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The Cardiologist's Wife - Put Some Color Into Your Food
Jan 15, 2019

While driving through Jonesboro yesterday, I noticed a fast food billboard. All the food in the picture was brown. Brown French fries, brown chicken nuggets, brown hamburger. Frankly, it looked disgusting to me and I was disturbed because brown is the predominant color of the diet of many Americans. This is sad because if the food you eat on a daily basis is all brown, or worse, artificially colored, you are missing out on vital nutrition. The healthy foods you should be eating come in a variety of vibrant colors - think green asparagus, red cherries, pink grapefruit, orange bell peppers.

The foods we should be eating contain many nutrients and phytonutrients our bodies need to function optimally. The color of the food is an indication of what nutrients are in the food because phytonutrients are what gives fruits and vegetables their color. Phytonutrients help us fight infection, improve brain function and keep skin healthy among other things. The following guide will help you understand some of the nutrients that are associated with certain colors.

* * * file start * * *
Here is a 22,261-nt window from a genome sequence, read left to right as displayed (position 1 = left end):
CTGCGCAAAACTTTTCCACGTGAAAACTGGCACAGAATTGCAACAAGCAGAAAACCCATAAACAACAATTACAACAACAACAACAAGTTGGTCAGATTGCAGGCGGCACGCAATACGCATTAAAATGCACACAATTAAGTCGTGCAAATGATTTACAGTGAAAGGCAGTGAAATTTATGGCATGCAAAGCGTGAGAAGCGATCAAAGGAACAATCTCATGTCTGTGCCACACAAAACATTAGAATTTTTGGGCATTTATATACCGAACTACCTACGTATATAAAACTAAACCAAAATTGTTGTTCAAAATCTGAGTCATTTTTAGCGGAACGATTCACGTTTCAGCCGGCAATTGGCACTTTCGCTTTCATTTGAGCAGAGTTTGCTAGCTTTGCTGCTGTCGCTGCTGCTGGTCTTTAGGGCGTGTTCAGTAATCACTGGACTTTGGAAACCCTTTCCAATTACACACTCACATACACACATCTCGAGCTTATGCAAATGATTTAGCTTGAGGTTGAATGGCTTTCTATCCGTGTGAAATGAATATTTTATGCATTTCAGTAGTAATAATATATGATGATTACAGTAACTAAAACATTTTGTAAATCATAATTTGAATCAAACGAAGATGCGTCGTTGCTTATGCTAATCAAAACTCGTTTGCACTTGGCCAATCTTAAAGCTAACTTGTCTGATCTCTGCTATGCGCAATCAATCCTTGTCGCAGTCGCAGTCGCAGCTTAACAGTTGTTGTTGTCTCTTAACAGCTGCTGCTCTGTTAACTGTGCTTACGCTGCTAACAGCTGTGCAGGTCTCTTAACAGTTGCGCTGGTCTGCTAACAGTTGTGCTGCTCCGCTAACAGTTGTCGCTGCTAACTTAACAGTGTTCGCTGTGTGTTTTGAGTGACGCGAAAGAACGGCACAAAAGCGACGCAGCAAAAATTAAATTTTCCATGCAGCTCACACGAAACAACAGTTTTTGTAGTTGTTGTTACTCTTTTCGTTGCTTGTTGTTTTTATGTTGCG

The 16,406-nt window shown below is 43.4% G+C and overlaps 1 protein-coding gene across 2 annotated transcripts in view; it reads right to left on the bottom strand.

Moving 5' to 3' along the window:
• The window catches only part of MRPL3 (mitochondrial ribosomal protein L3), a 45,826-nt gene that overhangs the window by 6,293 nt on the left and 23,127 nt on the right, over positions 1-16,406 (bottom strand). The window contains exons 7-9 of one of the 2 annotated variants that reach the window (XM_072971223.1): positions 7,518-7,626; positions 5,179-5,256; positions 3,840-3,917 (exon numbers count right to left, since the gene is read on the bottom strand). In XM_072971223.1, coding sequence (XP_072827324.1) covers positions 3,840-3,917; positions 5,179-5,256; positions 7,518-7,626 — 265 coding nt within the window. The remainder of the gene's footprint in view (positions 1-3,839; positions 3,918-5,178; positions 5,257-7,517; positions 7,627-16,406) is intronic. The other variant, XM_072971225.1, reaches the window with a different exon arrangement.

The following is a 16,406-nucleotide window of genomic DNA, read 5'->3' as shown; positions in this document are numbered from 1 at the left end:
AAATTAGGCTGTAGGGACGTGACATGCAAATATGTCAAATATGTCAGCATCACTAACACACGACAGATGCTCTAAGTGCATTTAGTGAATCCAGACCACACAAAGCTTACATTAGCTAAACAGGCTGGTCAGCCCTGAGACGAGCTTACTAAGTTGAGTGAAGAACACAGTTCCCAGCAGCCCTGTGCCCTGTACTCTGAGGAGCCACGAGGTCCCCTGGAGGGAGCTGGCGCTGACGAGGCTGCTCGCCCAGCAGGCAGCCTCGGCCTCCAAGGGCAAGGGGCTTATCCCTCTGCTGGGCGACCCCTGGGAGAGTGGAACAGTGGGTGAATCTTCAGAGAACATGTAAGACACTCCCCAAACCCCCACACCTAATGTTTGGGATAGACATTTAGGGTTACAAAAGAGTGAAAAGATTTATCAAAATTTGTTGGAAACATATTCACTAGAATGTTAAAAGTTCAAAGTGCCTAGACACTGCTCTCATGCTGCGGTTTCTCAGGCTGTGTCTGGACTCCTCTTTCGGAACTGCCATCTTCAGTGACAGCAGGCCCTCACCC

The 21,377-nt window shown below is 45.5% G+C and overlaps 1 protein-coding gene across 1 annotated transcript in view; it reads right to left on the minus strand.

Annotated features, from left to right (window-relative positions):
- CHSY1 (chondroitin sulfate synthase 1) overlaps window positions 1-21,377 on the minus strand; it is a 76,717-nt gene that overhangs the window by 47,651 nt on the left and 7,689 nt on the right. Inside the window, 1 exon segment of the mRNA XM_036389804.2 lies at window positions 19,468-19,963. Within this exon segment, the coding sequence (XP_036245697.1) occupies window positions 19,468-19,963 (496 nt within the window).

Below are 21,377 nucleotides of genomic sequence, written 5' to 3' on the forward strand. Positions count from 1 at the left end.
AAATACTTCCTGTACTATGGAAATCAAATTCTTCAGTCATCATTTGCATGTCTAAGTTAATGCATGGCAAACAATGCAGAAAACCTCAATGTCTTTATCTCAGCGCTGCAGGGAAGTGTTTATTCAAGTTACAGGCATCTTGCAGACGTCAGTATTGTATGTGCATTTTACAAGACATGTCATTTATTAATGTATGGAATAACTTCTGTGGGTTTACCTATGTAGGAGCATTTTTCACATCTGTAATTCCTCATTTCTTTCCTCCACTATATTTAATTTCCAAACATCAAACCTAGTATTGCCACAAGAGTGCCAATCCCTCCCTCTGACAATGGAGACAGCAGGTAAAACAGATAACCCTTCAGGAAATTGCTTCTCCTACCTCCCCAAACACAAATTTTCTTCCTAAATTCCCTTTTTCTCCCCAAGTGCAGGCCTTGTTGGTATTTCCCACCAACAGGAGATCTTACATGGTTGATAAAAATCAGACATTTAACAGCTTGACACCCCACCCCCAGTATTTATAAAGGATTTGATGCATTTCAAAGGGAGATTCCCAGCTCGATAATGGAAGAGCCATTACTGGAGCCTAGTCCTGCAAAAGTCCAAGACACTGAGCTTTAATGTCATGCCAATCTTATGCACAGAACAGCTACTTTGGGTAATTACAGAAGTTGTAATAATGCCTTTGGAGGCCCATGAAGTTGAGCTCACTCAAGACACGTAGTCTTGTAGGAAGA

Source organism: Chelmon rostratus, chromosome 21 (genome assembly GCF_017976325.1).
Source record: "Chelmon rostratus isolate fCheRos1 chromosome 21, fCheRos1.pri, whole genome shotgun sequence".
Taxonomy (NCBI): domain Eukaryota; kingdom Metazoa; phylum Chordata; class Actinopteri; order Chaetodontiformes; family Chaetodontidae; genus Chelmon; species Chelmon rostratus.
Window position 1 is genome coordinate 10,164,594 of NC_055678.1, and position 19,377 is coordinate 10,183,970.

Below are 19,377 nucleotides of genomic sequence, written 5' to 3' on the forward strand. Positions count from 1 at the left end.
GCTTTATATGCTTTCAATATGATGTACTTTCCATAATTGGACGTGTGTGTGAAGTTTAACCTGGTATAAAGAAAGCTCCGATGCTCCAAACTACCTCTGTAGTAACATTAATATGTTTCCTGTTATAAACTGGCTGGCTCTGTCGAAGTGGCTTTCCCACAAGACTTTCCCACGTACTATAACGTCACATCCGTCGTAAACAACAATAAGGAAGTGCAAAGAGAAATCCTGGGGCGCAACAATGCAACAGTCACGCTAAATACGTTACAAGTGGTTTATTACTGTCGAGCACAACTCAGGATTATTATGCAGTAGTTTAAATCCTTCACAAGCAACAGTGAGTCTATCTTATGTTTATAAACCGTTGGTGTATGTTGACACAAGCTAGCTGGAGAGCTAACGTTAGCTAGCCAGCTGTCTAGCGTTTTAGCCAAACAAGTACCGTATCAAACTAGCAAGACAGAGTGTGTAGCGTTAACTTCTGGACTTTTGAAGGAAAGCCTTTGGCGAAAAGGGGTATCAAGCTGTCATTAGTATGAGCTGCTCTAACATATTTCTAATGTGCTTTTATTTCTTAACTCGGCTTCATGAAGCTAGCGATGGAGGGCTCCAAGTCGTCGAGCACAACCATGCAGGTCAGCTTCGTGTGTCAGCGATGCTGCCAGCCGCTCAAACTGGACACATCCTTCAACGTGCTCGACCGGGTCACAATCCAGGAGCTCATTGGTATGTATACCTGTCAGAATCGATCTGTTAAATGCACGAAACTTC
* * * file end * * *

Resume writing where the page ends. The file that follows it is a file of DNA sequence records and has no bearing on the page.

White foods like garlic, onions, mushrooms and cauliflower contain many phytonutrients like allium, vitamin C and selenium which lower our risk of heart disease and some cancers and help lower high blood pressure and high cholesterol.

Yellow and orange foods like carrots, pumpkin, sweet potatoes, lemons, cantaloupe, mangos, summer squash, corn and yellow beets have high levels of beta carotene and vitamin C. These nutrients are good for our vision, lower LDL cholesterol, boost our immune system and lower blood pressure.

Red foods like tomatoes, watermelon, red peppers, raspberries, red cabbage, apples and cranberries are full of lycopene. Lycopene helps protect cells from damage and can prevent or slow down the progression of cancer. Lycopene also helps lower your risk from developing heart disease and Alzheimer’s.

Green vegetables like broccoli, Brussels sprouts, kiwi, avocado, spinach, kale and cabbage contain chlorophyll which can help remove toxins from the body that cause cancer and lutein which helps keep our eyes healthy.

Blue foods like eggplant, blueberries, blackberries and plums actually contain more antioxidants than foods of other colors. These antioxidants lower blood pressure and LDL cholesterol, prevent cancer and reduce inflammation in the body.

Of course fruits and vegetables all contain many more phytonutrients, vitamins, antioxidants, minerals and fiber than can be named here and all play an important role in your overall health. That is why it is crucial to eat a variety of foods of many different colors. Note that we are not talking about artificial colors added to foods by food manufacturers but the naturally occurring colors in fruits and vegetables.

The next time you are preparing a grocery shopping list or going out to eat, think carefully about your choices. The more colorful the food you eat, the more nutrients you are getting and the healthier you will be. And isn’t a colorful plate of fresh food more interesting to eat than a plate of boring brown food?

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